Catherine Shanahan, M.D., had just set off for a hike when her knee started aching. She figured it would pass, but the pain continued to get worse, and two years later, the board-certified
physician could barely walk. “Everything I tried seemed to make things worse,” she says. Searching for answers, she looked at her family history but found that her health problems didn’t run in her family.
“My parents and grandparents were pictures of health,” she shares. Next, she began to research nutrition. “As I read, I realized my medical education had failed to provide me with some important basics. I began to see that the root cause of my health woes — and those of my patients — is the food we’re eating.”
What’s so bad about the food we eat today? It all comes down to fat. While we still eat the same total amount of fat as 50 years ago (about 80 grams a day), 80 percent of fat calories in a traditional diet come from highly refined polyunsaturated fats, like canola and corn oils. Dr. Shanahan explains, “Our parents and grandparents, on the other hand, got most of their fat from minimally processed animal-based fats like butter.”
The problem: These highly processed oils wreak havoc on the body. “As the body tries to burn them for fuel, these oils break down into free radicals, which creates cellular smog that pollutes the body and slows fat burning,” says Dr. Shanahan.
Italian researchers found that while the fats in our grandparents’ diet prompted cells to burn fat efficiently, the highly processed polyunsaturated fats most common in our diets today slow down fat burn by roughly 50 percent.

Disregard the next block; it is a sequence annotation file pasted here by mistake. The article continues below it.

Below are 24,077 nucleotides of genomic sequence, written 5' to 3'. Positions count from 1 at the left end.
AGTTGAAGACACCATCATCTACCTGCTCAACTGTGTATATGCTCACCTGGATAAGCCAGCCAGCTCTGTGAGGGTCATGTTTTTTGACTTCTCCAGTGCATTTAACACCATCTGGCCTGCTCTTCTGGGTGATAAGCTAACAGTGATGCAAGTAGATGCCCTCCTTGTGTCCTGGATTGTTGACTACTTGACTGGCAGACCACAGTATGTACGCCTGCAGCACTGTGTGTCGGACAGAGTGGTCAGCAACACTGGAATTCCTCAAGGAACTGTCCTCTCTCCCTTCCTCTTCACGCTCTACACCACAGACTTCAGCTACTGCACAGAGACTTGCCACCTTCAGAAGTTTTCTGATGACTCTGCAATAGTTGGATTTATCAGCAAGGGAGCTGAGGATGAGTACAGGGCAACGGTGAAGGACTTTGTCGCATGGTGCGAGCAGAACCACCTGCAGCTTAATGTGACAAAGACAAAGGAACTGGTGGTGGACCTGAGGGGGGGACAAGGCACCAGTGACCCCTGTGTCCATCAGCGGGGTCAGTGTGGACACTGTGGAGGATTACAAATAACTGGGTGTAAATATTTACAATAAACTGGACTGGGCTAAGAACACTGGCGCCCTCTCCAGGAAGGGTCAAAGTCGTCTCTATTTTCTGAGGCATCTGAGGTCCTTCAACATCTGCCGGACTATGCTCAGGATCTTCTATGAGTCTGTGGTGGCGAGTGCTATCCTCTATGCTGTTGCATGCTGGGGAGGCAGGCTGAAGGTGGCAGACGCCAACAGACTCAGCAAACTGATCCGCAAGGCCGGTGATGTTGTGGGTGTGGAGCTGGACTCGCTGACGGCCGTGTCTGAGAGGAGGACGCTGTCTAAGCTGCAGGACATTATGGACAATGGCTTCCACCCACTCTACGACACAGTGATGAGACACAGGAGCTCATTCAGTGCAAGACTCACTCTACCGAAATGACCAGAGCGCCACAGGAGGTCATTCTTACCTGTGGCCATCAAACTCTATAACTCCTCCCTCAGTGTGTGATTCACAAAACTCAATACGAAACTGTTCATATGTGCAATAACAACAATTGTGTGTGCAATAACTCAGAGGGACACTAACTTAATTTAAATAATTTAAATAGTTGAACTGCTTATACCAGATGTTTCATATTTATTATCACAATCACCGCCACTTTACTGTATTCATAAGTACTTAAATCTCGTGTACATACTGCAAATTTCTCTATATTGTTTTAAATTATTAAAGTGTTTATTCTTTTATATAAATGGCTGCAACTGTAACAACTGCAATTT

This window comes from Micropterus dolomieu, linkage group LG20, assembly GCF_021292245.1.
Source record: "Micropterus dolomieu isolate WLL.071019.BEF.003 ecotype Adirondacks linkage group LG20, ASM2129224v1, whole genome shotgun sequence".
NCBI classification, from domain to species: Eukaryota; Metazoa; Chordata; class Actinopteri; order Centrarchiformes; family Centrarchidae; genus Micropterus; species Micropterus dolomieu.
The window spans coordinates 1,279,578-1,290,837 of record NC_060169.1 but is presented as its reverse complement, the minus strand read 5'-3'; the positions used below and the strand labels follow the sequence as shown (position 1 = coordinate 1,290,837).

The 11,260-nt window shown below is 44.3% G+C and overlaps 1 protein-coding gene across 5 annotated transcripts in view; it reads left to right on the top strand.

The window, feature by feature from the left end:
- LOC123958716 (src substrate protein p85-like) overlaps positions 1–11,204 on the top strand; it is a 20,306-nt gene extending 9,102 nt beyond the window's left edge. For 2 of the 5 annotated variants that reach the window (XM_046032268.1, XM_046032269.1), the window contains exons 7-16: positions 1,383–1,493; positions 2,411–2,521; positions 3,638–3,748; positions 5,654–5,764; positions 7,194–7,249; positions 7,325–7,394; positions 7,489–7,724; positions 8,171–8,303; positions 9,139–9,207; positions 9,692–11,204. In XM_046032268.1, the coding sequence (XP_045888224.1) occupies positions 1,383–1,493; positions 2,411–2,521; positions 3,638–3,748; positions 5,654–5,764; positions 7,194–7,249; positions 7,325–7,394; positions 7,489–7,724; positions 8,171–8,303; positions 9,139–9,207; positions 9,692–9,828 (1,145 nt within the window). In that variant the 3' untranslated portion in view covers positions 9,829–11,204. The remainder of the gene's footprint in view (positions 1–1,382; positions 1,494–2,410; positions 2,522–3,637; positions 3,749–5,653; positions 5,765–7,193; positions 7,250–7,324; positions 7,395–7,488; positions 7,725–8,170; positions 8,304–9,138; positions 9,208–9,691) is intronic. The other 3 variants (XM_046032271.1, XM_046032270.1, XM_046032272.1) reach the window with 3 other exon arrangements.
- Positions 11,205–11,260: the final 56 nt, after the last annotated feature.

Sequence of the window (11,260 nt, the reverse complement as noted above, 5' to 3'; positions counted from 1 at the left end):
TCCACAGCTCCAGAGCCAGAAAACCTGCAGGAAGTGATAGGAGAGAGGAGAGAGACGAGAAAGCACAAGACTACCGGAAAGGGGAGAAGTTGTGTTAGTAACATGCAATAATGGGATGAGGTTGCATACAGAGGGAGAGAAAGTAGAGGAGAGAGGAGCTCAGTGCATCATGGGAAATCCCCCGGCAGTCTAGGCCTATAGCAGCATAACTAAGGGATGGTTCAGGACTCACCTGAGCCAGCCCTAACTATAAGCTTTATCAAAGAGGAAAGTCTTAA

These oils also kick off a vicious cycle that triggers sugar cravings. Because our cells need energy to function, the brain starts looking for alternative sources — and sugar is an accessible, quick-burning fuel.
“The more sugar you eat, the more reliant you become on sugar,” Dr. Shanahan asserts. “Your cells become sugar addicts.” The result: The body struggles to sustain steady blood-sugar
levels, which sets the stage for weight gain — and eventually diabetes.
Luckily, swapping out highly processed fats makes slimming a snap. “Once my patients start enjoying whole-milk dairy, nuts, butter, and animal meat, they start to feel more energized and less hungry almost immediately,” Dr. Shanahan promises.
In fact, studies show that within an hour of eating healthy fats, cells stop producing metabolism-slowing free radicals. And within as little as 24 hours, cells start to tap into body fat for fuel.
The benefits don’t end with weight loss. Nixing highly processed fats can slash migraine frequency by 80 percent and ease joint pain by 41 percent, and women say that eating more minimally processed fats helped them sleep deeper, lower cholesterol, and improve memory.
Replacing unhealthy polyunsaturated fats in your diet with saturated and animal-based fats heals the metabolism to fire up fat burn. “This simple swap will feel easy because you get to eat food that is just as delicious and more satisfying,” says Dr.
Catherine Shanahan, MD, a board-certified family physician who created the PRO Nutrition program for the Los Angeles Lakers.